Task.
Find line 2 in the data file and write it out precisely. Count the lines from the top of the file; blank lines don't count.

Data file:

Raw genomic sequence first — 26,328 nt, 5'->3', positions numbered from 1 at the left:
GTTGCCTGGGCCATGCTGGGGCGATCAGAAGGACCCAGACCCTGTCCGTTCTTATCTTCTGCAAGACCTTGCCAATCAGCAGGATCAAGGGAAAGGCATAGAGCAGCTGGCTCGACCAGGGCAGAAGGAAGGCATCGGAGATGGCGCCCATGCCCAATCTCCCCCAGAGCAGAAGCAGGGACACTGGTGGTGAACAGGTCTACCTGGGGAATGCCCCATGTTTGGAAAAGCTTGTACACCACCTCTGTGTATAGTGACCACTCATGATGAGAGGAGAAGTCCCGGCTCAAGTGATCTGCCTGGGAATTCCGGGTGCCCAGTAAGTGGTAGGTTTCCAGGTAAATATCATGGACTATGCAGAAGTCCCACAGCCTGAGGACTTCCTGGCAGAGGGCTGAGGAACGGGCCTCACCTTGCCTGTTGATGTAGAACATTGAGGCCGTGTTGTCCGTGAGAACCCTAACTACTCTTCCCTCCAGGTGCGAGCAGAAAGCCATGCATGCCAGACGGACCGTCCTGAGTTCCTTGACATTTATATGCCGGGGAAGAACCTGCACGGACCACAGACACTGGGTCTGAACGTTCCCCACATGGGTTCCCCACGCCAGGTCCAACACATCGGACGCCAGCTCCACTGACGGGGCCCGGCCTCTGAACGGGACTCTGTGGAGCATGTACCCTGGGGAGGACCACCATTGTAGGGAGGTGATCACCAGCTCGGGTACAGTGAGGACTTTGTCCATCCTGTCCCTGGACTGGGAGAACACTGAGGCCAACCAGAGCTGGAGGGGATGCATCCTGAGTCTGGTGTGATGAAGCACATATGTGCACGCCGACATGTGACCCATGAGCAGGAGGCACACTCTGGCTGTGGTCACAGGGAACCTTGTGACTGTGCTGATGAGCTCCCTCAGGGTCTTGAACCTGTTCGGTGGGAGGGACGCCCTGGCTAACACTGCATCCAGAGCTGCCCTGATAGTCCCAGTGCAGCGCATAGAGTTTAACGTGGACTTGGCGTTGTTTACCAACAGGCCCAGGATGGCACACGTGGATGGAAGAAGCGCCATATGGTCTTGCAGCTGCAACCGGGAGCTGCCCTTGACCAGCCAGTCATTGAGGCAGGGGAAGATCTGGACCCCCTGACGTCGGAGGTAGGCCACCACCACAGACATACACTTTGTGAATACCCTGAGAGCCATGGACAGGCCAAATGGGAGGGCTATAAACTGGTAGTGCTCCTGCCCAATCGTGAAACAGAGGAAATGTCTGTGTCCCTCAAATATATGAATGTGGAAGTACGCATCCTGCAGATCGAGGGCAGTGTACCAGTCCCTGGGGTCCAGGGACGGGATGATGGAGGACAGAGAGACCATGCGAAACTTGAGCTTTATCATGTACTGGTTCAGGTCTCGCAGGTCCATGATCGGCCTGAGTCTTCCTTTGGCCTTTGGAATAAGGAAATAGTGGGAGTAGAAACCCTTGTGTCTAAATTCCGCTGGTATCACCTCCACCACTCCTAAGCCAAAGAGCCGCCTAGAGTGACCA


GTTGCCTGGGCCATGCTGGGGCGATCAGAAGGACCCAGACCCTGTCCGTTCTTATCTTCTGCAAGACCTTGCCAATCAGCAGGATCAAGGGAAAGGCATAGAGCAGCTGGCTCGACCAGGGCAGAAGGAAGGCATCGGAGATGGCGCCCATGCCCAATCTCCCCCAGAGCAGAAGCAGGGACACTGGTGGTGAACAGGTCTACCTGGGGAATGCCCCATGTTTGGAAAAGCTTGTACACCACCTCTGTGTATAGTGACCACTCATGATGAGAGGAGAAGTCCCGGCTCAAGTGATCTGCCTGGGAATTCCGGGTGCCCAGTAAGTGGTAGGTTTCCAGGTAAATATCATGGACTATGCAGAAGTCCCACAGCCTGAGGACTTCCTGGCAGAGGGCTGAGGAACGGGCCTCACCTTGCCTGTTGATGTAGAACATTGAGGCCGTGTTGTCCGTGAGAACCCTAACTACTCTTCCCTCCAGGTGCGAGCAGAAAGCCATGCATGCCAGACGGACCGTCCTGAGTTCCTTGACATTTATATGCCGGGGAAGAACCTGCACGGACCACAGACACTGGGTCTGAACGTTCCCCACATGGGTTCCCCACGCCAGGTCCAACACATCGGACGCCAGCTCCACTGACGGGGCCCGGCCTCTGAACGGGACTCTGTGGAGCATGTACCCTGGGGAGGACCACCATTGTAGGGAGGTGATCACCAGCTCGGGTACAGTGAGGACTTTGTCCATCCTGTCCCTGGACTGGGAGAACACTGAGGCCAACCAGAGCTGGAGGGGATGCATCCTGAGTCTGGTGTGATGAAGCACATATGTGCACGCCGACATGTGACCCATGAGCAGGAGGCACACTCTGGCTGTGGTCACAGGGAACCTTGTGACTGTGCTGATGAGCTCCCTCAGGGTCTTGAACCTGTTCGGTGGGAGGGACGCCCTGGCTAACACTGCATCCAGAGCTGCCCTGATAGTCCCAGTGCAGCGCATAGAGTTTAACGTGGACTTGGCGTTGTTTACCAACAGGCCCAGGATGGCACACGTGGATGGAAGAAGCGCCATATGGTCTTGCAGCTGCAACCGGGAGCTGCCCTTGACCAGCCAGTCATTGAGGCAGGGGAAGATCTGGACCCCCTGACGTCGGAGGTAGGCCACCACCACAGACATACACTTTGTGAATACCCTGAGAGCCATGGACAGGCCAAATGGGAGGGCTATAAACTGGTAGTGCTCCTGCCCAATCGTGAAACAGAGGAAATGTCTGTGTCCCTCAAATATATGAATGTGGAAGTACGCATCCTGCAGATCGAGGGCAGTGTACCAGTCCCTGGGGTCCAGGGACGGGATGATGGAGGACAGAGAGACCATGCGAAACTTGAGCTTTATCATGTACTGGTTCAGGTCTCGCAGGTCCATGATCGGCCTGAGTCTTCCTTTGGCCTTTGGAATAAGGAAATAGTGGGAGTAGAAACCCTTGTGTCTAAATTCCGCTGGTATCACCTCCACCACTCCTAAGCCAAAGAGCCGCCTAGAGTGACCA